A new study from Ohio State University has found that consumers who knowingly buy products that were produced unethically cope by forgetting the troubled origins of the goods.
The researchers asked study participants to assemble an outfit. Those who chose to include jeans made by children were more likely to forget that they were made with child labor compared to participants who chose ethically sourced jeans.
Thomson Reuters Foundation reports that researchers suspect this is a coping mechanism:
“It’s not necessarily a conscious decision by consumers to forget what they don’t want to know,” said Rebecca Reczek, the study’s co-author and associate professor of marketing at OSU.
“It is a learned coping mechanism to tune out uncomfortable information because it makes their lives easier.”
In another study, OSU asked about 240 students to memorize the quality, price and source of six desks. They quickly forgot the origin of desks made from endangered rainforests, but not that of those produced from sustainable tree farms, it found.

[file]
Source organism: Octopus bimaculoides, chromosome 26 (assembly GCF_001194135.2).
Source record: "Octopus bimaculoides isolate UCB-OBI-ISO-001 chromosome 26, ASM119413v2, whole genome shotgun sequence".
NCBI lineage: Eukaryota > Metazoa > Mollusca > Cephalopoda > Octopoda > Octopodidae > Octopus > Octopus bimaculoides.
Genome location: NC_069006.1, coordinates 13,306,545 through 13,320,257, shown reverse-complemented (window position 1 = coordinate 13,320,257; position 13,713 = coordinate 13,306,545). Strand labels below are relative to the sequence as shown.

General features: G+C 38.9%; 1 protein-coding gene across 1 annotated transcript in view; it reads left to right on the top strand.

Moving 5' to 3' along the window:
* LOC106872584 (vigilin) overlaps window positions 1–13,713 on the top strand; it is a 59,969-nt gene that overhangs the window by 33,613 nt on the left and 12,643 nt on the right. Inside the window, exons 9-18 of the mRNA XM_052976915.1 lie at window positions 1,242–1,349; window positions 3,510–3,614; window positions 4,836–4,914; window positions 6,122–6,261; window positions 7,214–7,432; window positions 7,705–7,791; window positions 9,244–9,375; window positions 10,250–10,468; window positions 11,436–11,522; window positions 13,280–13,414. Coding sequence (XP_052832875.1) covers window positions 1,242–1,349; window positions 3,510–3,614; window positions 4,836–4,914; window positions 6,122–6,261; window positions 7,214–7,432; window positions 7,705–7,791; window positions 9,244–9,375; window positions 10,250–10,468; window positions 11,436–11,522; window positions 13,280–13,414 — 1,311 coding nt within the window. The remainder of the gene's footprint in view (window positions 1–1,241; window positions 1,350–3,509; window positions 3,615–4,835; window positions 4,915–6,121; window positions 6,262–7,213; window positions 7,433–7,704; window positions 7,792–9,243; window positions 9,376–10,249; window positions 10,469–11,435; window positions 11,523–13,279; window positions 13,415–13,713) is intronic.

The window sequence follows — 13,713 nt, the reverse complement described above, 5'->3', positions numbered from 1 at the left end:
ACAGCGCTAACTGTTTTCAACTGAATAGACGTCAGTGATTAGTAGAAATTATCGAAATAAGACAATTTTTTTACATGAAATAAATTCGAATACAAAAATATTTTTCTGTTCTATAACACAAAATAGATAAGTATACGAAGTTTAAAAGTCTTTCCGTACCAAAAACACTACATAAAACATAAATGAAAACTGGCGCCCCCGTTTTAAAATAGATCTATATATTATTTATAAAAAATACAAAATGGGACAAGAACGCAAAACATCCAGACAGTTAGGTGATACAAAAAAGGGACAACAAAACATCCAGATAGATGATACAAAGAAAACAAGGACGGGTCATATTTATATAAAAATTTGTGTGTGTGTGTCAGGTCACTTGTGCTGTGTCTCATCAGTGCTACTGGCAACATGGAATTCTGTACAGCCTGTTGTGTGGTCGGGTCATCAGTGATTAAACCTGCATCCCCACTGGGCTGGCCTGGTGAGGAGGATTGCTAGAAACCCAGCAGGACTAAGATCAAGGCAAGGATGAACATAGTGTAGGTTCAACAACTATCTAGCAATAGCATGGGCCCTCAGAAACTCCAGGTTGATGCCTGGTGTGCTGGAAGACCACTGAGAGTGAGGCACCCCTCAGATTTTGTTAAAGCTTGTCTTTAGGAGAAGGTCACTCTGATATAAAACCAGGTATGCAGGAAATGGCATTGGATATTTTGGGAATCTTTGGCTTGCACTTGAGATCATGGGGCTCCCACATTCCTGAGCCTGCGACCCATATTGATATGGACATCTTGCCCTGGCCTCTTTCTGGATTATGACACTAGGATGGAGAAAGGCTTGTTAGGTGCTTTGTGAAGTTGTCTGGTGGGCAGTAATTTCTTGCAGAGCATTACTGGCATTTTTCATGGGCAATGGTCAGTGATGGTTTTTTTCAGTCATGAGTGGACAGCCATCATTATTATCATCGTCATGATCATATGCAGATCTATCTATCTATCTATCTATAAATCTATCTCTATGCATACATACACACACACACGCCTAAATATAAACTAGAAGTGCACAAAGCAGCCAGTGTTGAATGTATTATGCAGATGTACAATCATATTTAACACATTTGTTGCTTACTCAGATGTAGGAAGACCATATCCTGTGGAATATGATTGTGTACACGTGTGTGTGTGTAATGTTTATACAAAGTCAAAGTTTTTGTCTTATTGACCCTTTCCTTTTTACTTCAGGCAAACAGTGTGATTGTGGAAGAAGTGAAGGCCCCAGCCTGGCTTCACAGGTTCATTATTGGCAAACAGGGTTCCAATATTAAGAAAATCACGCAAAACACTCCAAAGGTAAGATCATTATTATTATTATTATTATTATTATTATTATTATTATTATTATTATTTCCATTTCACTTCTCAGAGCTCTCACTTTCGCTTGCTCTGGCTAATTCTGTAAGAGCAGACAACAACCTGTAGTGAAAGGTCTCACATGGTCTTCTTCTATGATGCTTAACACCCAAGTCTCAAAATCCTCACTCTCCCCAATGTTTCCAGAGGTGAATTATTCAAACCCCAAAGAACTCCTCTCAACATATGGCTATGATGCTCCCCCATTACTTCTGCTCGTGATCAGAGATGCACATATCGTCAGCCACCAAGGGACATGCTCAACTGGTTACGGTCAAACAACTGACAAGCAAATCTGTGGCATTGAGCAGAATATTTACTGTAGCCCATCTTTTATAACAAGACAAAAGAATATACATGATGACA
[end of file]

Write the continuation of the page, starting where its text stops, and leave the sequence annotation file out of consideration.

“Don’t put something in your online shopping cart that you know was made unethically and say you’ll think about it. By the time you come back, there is a good chance you will have forgotten what troubled you in the first place,” said study co-author Daniel Zane.
Peter McAllister, head of the UK-based Ethical Trading Initiative (ETI), added that consumers don’t always realize that low-cost products like fast fashion often come at a price for workers. The garments are “cheap for a reason. Too often, the savings come at the expense of workers making the product.”
Yet the blame doesn’t like solely with consumers. Caroline Robinson, head of Focus on Labour Exploitation (FLEX) points that that “It is ultimately the responsibility of companies to know their supply chains, and to root out illegal and exploitative practices such as forced labor and modern slavery.”
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